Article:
Final note: I do not understand the obsession that the coast guard and navy seem to have with the 57mm. OTO Melara actually offered to submit their proven 76mm gun for a competition with the 57mm, but the navy didn’t even evaluate them. I personally think that all larger coast guard cutters should be equipped with the 76mm, and I also agree with your sentiment that coast guard cutters should be more heavily armed (torpedoes, missiles…). Anyway, everything above is just food for thought that I find interesting.

    • From the pace of current events, it does seem like USCG vessels will be seeing more time in the Pacific, especially around our Asian-Pacific allies and partners.

      I will say however that on your point about arming USCG vessels with torpedoes and missiles, I don’t see the need for it. Missions like fisheries patrols, search and rescue, drug and migrant interdiction are USCG’s most frequent deployments. Certainly those types of armaments are not necessary for those kinds of operations. There’s room for discussion on providing a “for-but-not-with” capability should USCG vessels find themselves in a setting where those armaments are desired. I know it’s something that’s been talked about fairly frequently, but I’ve personally felt it’s not necessary right now.

      Of course, World War II saw a pretty beefed up USCG (like the highly decorated Treasury class), so if things reach a boiling point with China…….

      • I was thinking more about the coast guard in wartime/forward deployed. I believe that coast guard cutters should have the capability to operate these systems, as the likelihood of the coast guard being used by the defense department overseas continues to grow.

      • Absolutely, I would agree…I believe the new OPCs are being given a “for-but-not-with” capability with certain advanced weapons systems, which is the right way to go considering their mission profile. My point is that as it currently stands, USCG vessels operate in a very low-threat environment that is primarily law enforcement and occasionally to support national defense (i.e., recent Asia-Pacific cruises that you noted). For those primarily operating in the drug-transit zones and fisheries patrols, the 57mm and .50s have been more than an adequate incentive to obey.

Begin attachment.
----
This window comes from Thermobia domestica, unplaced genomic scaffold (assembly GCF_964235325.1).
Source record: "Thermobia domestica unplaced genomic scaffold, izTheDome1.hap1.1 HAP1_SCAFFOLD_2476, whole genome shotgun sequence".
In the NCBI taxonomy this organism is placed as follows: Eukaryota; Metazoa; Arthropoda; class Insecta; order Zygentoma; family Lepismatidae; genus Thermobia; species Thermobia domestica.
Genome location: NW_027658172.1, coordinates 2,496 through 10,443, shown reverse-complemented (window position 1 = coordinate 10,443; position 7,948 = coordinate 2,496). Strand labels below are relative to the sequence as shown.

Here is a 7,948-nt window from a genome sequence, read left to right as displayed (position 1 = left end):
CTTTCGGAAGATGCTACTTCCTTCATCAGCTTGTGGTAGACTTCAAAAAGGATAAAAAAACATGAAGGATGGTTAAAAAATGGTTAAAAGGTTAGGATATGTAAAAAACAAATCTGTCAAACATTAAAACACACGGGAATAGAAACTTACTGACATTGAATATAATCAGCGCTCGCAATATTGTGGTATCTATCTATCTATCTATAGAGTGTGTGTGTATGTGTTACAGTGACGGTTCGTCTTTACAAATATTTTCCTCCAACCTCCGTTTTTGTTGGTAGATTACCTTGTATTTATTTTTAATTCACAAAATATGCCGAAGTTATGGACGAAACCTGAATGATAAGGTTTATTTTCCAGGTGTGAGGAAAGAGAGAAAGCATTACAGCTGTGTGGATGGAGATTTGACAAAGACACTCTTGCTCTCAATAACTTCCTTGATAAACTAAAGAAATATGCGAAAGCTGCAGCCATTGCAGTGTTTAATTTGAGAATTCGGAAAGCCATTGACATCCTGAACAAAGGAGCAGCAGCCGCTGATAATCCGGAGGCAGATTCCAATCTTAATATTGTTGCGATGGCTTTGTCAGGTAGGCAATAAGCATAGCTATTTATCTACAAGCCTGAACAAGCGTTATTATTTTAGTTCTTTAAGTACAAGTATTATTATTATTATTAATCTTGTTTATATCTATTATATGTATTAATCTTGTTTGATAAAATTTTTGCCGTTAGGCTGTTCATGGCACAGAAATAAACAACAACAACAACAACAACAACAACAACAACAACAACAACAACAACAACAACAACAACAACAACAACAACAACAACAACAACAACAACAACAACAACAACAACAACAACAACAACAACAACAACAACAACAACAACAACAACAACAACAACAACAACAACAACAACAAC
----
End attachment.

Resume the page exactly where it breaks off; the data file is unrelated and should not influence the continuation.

• The Coast Guard is certainly adequately armed for routine law enforcement operations. It is when things are no longer routine that there might be a problem. I have never felt we were fully prepared to deal with the terrorist threat, but earlier I advocated fitted for but not with, as a way of preparing for war. That may no longer be enough.
        We need to be having a conversation with the Navy about the Coast Guard’s roles in a major conflict.

        How much time would we have to arm up? I don’t believe any such major conflict is going to be short unless it goes nuclear, but being prepared early on might be critical. I have thrown out my thoughts as a possible starting point, but we really need to get serious about arming cutters, and maybe even aircraft, for a possible conflict with China, that could well turn into a world war.

      • If you look at future Conflicts, I think the NSC and OPC should come with “for-but-not-with” capability because we never know if we get sucked into another major conflict. It would also keep the US navy happy because the USCG in a major war could be seen as convoy escort duty of Merchant fleet or even Amphibious ready groups.

      • The USCG needs heavier and more advanced weapons now, or it might as well completely give up the National Defense mission.

        With the admissions everyone is making about the CG being “forward deployed” in the Western Pacific, plus the fact we live in the 21st Century where electronic warfare, stealth, supersonic ‘carrier killer’ AShMs, and expansionist China are escalating the geo-political/military heat, it is foolish and predictably risky to send barely-armed CG ships into an area where threat levels are so high.

        And, I’ve pointed out before “equipped for, but not with” assumes the next war will be as slow as the last war. The US was pumping out weapons and munitions from late 1939 to 1941 for “lend-lease” and “cash-and-carry” programs for the allies, but it STILL took the US until deep into 1942, and really, 1943, before the military was fighting with more than a shoe-string supply of units, equipment, and munitions. The likelihood of a 21st Century war with a near peer lasting that long is no better than 50/50, probably much less. An unprepared USCG is only going to make good targets, at worst, or be irrelevant, at best.